The meeting was at the new Sterling Estates Senior Living Community off Lower Roswell Road with 84 residents in attendance, along with eight county staff.
When asked about the relationship between Cobb and Fulton counties, Cooper said the Republican-controlled state legislature made a change for the better in the redistricting process.
“For the first time ever, Republicans will control the Fulton County Delegation,” Cooper said. “What happens is each delegation of legislators, like the Cobb legislators, make decisions about Cobb on some issues.”
The trouble with the Fulton County Legislative Delegation, Cooper said, was that it was majority Democratic, and the Democrats excelled at placing roadblocks in the way of major decisions and changes.
“So during the redistricting process, any legislator in Cobb that touched Fulton County, they went over and gave that legislator one precinct. That meant that they became a voting member on the Fulton County delegation, so when we go back into session, the Fulton County delegation will be led by Republicans and hopefully … it will also lead to some major changes and some different kinds of cooperation.”
Mike Holzknecht of east Cobb, a vocal supporter of the failed TSPLOST proposal who has also been active in the Cobb Democratic Party, pointed out that that the redistricting brought two new Democrats into Cobb County: state Sen. Horacena Tate (D-Atlanta) and state Rep. Roger Bruce (D-Atlanta).
“Somebody was saying the Democrats would possibly have a majority of the delegation in Cobb County — if not now, real soon — because you’ve got two more Democrats that you didn’t have before,” Holzknecht said. “A friend of mine said it looks like the Republicans outsmarted themselves.”
In response, Cooper said, “But there are more Republicans, and we don’t change the redistricting for another 10 years.”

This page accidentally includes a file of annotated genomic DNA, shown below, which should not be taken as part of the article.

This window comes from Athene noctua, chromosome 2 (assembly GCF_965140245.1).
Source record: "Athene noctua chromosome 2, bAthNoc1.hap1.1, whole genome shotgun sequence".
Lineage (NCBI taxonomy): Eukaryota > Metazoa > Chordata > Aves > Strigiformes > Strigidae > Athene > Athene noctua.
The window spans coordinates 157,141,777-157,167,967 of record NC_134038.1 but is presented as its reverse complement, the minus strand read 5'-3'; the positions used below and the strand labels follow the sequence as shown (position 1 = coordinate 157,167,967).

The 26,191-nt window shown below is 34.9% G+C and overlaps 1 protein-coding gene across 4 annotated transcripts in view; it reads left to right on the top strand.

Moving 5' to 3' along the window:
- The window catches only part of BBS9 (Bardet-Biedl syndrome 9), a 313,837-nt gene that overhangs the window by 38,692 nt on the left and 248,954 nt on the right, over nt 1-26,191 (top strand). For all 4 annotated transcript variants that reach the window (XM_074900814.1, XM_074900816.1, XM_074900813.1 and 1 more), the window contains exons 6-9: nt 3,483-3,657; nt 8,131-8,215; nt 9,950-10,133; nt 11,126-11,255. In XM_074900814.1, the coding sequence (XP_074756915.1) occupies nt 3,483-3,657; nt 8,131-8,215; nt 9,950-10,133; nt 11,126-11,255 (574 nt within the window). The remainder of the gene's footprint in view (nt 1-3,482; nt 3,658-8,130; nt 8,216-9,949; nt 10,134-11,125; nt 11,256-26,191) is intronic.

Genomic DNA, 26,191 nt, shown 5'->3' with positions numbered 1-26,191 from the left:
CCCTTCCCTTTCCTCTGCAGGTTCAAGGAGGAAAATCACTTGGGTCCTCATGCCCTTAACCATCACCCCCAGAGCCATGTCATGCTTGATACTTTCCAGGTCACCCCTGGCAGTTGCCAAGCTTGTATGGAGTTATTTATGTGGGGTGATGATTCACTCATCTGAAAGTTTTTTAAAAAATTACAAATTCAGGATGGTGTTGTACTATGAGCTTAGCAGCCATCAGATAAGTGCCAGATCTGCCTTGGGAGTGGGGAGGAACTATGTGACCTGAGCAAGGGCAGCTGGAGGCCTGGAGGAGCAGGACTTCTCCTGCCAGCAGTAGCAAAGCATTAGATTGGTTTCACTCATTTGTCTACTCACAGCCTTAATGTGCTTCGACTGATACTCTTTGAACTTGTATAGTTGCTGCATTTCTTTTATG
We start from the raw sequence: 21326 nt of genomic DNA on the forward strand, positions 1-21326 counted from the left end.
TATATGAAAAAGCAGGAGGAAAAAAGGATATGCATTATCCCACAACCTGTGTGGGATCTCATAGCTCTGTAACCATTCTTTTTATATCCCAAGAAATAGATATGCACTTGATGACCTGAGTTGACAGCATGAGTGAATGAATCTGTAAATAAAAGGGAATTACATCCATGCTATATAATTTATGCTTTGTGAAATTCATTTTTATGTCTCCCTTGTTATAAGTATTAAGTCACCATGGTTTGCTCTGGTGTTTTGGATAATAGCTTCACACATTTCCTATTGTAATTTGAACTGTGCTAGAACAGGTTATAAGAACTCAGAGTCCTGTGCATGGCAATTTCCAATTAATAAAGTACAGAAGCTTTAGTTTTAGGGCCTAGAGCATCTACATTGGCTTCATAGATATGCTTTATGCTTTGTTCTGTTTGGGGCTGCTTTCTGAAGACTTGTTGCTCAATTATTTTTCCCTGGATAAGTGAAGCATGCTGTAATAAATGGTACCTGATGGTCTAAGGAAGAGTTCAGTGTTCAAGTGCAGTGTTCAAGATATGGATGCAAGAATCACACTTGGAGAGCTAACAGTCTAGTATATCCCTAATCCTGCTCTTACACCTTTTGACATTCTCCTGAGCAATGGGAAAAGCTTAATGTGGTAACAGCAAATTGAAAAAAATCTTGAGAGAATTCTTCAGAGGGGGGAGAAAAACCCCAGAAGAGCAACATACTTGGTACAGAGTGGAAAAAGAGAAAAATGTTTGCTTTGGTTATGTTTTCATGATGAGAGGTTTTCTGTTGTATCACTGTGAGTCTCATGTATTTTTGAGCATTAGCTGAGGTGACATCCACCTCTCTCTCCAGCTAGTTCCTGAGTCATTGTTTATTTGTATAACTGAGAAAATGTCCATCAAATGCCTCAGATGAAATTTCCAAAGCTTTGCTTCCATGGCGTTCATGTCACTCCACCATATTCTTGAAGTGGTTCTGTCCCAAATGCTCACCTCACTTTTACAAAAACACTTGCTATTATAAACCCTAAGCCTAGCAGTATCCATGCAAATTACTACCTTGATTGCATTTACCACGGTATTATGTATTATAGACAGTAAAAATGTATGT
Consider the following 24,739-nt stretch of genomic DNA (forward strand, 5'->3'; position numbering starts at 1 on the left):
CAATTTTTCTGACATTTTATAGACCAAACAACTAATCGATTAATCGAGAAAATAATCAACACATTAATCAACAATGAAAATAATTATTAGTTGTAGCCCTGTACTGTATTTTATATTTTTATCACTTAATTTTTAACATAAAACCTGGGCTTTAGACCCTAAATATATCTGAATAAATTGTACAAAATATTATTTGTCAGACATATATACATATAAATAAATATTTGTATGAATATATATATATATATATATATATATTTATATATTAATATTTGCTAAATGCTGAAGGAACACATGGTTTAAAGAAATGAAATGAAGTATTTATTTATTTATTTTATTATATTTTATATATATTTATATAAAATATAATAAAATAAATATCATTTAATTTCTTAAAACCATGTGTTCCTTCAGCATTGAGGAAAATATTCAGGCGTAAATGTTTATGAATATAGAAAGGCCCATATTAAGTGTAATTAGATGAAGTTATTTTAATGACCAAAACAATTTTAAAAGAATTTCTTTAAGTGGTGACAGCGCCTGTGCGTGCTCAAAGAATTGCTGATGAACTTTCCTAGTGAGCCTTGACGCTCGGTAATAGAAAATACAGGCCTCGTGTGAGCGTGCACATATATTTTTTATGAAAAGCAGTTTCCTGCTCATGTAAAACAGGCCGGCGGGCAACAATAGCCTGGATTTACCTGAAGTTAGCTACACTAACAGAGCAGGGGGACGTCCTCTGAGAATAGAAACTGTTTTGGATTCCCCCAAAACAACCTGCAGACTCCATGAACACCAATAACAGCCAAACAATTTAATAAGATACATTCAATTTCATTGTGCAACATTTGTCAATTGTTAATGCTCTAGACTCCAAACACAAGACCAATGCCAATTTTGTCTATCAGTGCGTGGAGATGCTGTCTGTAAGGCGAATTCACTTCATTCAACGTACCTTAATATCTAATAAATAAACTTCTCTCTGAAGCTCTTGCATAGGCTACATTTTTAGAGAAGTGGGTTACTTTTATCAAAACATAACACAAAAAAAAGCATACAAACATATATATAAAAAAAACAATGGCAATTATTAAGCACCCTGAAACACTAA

Ott said Republicans make up 57 percent of the District 2 he represents.
Cooper said as long as Republicans were in control, they would be doing the redistricting.
“If Democrats controlled the Cobb caucus, I can tell you the first thing that they would be voting on would be to do away with the senior exemption,” she said. “We as Republicans are going to do everything we can to stay in control because we’re not doing away with the senior exemption for Cobb Countians.”
As for drawing in Tate and Bruce into Cobb County, Cooper said, “it was not tit for tat.”
“We are still under the federal law of the Civil Rights law from the feds, who say that basically there have to be so many majority-minority districts. … In order to make those districts they had to come out a bit, and South Cobb is going very Democrat, so that’s where they put it.”
Audience member Jan Barton of east Cobb thanked Ott and Commissioner JoAnn Birrell for raising concerns about the county’s practice of transferring $20 million from the Cobb Water System to the county’s general fund to help balance the budget.
“I’m hoping that we will stop that silliness in the future,” Barton said.
Yet Holzknecht spoke up in favor of the practice.
“If that water tax in the general fund was not there, it would put pressure on property taxes,” Holzknecht said. “There are some people here I believe who own some property, and the water tax is artificially keeping your property taxes low.”
Ott said under the current employee structure, Holzknecht was right.
“If you take the $21 million transfer away, you would have to raise property taxes to provide the same level of service,” Ott said. “But there are other ways in reducing the size of the government to provide the same level of service.”
There are government jobs that don’t need to be government jobs, Ott said.
“Police, fire, there are no private sector equivalents to their jobs. There is no one else that can do the jobs that those guys do … But there are some other jobs that could potentially be done by private industry,” Ott said. “Sandy Springs is an example.”
Resident Roger Wilson weighed in on the subject, saying that things should be called by their proper names.
“I don’t think we should call things ‘water’ when they’re actually ‘general funds,’” Wilson said. “Where does that end? … Property taxes are property taxes and water revenue is water revenue.”
After the meeting, Jill Flamm, president of the East Cobb Civic Association, said she thought Ott did a good job of covering what was going on in east Cobb.
Wilson also praised Ott.
“Bob’s doing a great job of getting the balance between those who want something and those who don’t,” he said.